Teen Pregnancy: Not Caused by Makeup

This charming (by which I mean "really gross") image came across my facebook feed yesterday: 

Ew. While I know that these particular memes are often intentionally offensive for the purposes of being oh-so-edgy, I also know that the attitude that teen pregnancy happens because omg, the slutty, slutty girls is a pervasive attitude. And I know that it's incorrect. And I know that since the slutty slutty girls are not the reason teen pregnancy happens, slut shaming is not part of the solution.

I digress. This meme is gross, and I'll explain why. But first, since an increasing number of people are missing out on comprehensive sex education, it seems a little biology lesson is in order:

Teenage girls to do not become pregnant by wearing make up or "provocative clothing" or by dating. Teenage girls become pregnant by having unprotected sex. With boys. 

I know. I was shocked too. That boys are equally responsible for teenage pregnancy. Except, no, I wasn't shocked, because, SCIENCE.

So if you don't want your daughter to wear make up at 10 or date at 12 or wear certain clothing at 14, cool. I, myself, am likely to discourage my daughter (daughters?) from wearing make up or "sexy" clothing as adolescents. Not to prevent pregnancy, but because I do everything in my power to counteract the constant messages that in order for a woman to have worth, she must fit into a little box that society has labeled "sexy". (And hey, perhaps if more of us did more to counteract the messages that women are expected to be sexy, young girls wouldn't be so interested in such things in the first place, hmmmm?) But don't kid yourself into thinking that prohibiting those things will keep her from becoming pregnant. And don't think that if you have sons, you're off the hook in this whole teen pregnancy thing.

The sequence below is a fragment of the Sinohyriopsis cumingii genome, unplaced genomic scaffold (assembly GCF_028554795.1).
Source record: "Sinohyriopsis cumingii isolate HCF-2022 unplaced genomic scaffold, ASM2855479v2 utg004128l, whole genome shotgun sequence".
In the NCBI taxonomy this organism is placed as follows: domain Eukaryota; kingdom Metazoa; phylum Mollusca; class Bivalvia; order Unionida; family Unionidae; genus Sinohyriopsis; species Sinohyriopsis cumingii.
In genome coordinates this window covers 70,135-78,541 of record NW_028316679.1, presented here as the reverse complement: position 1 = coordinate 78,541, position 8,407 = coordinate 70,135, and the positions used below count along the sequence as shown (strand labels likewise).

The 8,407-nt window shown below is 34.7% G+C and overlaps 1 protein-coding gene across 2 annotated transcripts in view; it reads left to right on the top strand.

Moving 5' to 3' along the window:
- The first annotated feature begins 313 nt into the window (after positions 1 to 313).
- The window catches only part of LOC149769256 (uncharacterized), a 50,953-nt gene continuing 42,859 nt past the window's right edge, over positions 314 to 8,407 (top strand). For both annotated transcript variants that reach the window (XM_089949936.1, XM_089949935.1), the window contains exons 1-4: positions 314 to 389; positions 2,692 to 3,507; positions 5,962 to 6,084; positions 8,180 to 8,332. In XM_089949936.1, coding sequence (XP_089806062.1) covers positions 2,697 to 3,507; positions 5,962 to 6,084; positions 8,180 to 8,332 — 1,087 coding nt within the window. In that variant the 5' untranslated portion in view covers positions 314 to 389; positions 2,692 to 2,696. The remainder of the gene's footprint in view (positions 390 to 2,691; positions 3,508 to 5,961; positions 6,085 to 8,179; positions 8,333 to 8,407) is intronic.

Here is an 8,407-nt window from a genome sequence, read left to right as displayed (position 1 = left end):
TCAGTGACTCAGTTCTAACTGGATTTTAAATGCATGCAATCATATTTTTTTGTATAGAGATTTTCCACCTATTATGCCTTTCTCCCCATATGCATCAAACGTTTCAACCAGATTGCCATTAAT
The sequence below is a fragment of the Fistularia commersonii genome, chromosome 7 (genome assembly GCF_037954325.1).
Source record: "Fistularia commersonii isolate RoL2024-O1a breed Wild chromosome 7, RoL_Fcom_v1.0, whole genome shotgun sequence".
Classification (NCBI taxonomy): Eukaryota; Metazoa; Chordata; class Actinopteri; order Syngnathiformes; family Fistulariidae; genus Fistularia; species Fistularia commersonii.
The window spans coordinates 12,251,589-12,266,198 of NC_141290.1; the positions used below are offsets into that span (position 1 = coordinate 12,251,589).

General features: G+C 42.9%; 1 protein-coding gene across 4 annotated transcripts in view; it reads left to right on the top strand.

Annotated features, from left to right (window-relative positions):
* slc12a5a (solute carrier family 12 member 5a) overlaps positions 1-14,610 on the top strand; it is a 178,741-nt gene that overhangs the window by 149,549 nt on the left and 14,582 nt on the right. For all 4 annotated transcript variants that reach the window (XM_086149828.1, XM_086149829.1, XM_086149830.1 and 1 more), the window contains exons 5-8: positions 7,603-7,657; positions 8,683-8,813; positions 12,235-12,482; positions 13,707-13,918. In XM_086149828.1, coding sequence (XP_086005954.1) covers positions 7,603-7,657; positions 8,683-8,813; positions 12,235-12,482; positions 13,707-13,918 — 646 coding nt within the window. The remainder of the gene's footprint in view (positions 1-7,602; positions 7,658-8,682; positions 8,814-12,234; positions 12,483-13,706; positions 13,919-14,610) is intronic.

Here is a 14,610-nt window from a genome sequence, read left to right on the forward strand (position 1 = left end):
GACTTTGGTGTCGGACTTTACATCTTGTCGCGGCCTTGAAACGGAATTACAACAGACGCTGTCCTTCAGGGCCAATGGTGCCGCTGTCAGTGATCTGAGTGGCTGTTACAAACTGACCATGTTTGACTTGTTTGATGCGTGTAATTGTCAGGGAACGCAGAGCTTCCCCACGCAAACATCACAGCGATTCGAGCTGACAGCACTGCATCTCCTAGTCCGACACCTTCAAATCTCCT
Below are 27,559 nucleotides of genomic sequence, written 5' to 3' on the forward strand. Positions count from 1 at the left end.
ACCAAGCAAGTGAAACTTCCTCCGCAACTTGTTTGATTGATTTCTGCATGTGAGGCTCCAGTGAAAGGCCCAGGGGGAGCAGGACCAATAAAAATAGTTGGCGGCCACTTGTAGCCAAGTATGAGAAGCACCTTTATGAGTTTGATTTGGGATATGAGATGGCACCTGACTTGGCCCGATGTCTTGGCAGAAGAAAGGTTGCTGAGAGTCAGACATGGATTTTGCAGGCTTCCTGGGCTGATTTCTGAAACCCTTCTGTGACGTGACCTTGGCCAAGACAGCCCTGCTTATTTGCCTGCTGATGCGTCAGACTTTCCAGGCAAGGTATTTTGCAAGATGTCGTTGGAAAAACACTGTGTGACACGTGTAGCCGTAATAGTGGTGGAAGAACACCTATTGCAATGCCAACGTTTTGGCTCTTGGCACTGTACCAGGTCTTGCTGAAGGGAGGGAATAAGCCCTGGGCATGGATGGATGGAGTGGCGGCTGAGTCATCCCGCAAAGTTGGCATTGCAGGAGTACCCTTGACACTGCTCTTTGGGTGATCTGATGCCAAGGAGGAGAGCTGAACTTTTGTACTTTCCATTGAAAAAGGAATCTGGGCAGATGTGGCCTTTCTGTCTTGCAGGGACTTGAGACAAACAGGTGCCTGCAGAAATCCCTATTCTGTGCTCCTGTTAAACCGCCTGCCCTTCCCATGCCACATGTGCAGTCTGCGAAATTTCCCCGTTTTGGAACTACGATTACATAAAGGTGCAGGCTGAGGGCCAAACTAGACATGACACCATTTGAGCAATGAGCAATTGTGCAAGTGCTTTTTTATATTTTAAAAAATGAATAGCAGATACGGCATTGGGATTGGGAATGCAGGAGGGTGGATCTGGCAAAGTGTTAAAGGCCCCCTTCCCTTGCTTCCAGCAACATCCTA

The way we prevent teen pregnancy is not by telling girls that they have to be "good girls" and that that "good girls" don't dress "like that". The way we prevent teen pregnancy is by teaching our children, boys and girls, to respect their own bodies and the bodies of others. By teaching our children, boys and girls, about how to have sex safely and responsibly. By providing our children, boys and girls, a safe and non-judgmental environment in which to discuss such matters.

When I started having sex, in my late teens, I didn't wear much make up, and coming of age in the grunge era, I certainly didn't wear provocative clothing. I also didn't become pregnant. Why? Because I'd had comprehensive sex education in school. I knew how babby is formed. I knew the myriad of birth control options available. And I knew that I could talk to my mom about it. When I did, we had a discussion about making sure I was ready, and then she made me my first big girl doctor appointment, and she paid for my birth control.

So if you're wondering why your daughter got pregnant at 16, it's not because she wore make up, it's not because she went on dates, and it's not because of her clothing. It's because she had unprotected sex, with a boy, who is equally responsible for not preventing the pregnancy, and whose parents are equally responsible for making sure he knows about safe sex. 

Originally Published at Fine and Fair

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